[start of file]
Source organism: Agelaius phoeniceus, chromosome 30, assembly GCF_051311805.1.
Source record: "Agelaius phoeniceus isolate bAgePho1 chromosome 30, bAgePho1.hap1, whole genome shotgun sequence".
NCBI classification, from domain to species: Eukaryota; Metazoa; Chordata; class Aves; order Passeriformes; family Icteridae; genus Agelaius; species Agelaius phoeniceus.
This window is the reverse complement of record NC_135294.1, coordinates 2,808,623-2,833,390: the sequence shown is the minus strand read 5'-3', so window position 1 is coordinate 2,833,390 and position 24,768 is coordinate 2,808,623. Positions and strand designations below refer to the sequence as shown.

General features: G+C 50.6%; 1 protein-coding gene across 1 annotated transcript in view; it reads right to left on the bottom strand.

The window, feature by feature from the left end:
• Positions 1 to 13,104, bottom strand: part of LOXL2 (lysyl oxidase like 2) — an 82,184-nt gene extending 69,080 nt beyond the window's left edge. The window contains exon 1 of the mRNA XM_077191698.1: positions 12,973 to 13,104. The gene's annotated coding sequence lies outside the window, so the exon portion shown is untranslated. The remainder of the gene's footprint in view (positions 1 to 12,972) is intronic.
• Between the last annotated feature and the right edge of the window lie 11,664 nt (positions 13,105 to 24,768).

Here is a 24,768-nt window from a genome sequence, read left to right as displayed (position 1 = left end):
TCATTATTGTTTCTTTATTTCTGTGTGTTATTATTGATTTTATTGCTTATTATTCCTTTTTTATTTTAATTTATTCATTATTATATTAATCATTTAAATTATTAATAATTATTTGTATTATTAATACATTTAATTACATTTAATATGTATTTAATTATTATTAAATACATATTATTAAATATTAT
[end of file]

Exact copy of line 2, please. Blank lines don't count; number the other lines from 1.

Source record: "Agelaius phoeniceus isolate bAgePho1 chromosome 30, bAgePho1.hap1, whole genome shotgun sequence".